‘The messy reality of the classroom’
The question should be addressed: are some educators reluctant to invest in streamlining tools for fear of making themselves redundant?
The professor takes a rounded view on why teachers/lecturers may or may not embrace change.
He sees them being “constantly bombarded” with new technologies, many of which they have not chosen to implement themselves. “In my experience, technologies often fail to deliver in the messy reality of the classroom. While the fear of being displaced by technology may be real for some teachers, I think most don’t have the time and resources to experiment with solutions that might not work with diverse student groups.”
If conventional teaching methods work, there may be no obvious need for change. In this sense, not using automation is not reluctance or resistance to technology, but a pragmatic choice to minimise risks of failure and make the best use of existing resources.
New to Zoom
Professor Fjørtoft primarily considers the pandemic as an emergency situation, and has worked with many teachers who have had to confront almost insurmountable difficulties in communicating with their students. For teachers, having had their first encounters with tools like Teams, Zoom and Hangouts, the pandemic may have offered insights into new ways of leading interaction or providing student learning feedback. “In future years, I hope these teachers discover they can integrate digital tools in their teaching repertoire, helping them spend their time in ways serving their students,” said the professor.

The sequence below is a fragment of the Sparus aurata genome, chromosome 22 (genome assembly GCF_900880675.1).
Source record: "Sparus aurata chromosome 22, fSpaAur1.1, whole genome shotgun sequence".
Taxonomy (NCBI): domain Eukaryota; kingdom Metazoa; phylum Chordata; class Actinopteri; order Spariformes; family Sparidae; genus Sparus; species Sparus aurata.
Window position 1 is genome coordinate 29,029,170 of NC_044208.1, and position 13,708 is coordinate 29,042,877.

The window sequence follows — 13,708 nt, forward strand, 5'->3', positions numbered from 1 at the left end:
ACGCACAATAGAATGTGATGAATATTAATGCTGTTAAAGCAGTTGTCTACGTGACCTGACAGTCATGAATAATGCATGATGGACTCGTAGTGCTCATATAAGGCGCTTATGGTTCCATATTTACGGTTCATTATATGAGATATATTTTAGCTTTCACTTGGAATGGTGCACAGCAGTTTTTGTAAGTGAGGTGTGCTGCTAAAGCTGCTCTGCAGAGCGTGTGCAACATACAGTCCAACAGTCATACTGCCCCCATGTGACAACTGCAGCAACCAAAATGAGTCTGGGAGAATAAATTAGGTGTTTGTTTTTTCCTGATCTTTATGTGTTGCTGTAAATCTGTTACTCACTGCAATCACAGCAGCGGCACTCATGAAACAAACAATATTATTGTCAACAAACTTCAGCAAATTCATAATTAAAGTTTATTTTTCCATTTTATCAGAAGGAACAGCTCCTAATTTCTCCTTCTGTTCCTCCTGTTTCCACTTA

Curriculum-adhering content criteria
Schools and higher education (HE) establishments will have different technological needs, according to Sophie McGown, team lead, customer success at D2L; and a former teacher in England, Italy and Hong Kong.
Cohort sizes dictate universities and colleges can’t mark or assess students as frequently as a schoolteacher assigns and marks homework.
Schools are more likely than universities to face scrutiny in terms of how their content adheres to the curriculum, how they are teaching a topic and how pupils are progressing. “HE makes students responsible for their learning and results,” said Sophie, “whereas this responsibility sits with teachers within a school, meaning they ultimately face much more stringent reporting requirements. This reporting comes from the technology.”
Once new technology has been adopted, edtech providers must establish a continuous partnership with teachers to ensure ongoing safeguarding and security functions – even after such checks (along with GDPR compliance) are carried out during the initial sales process.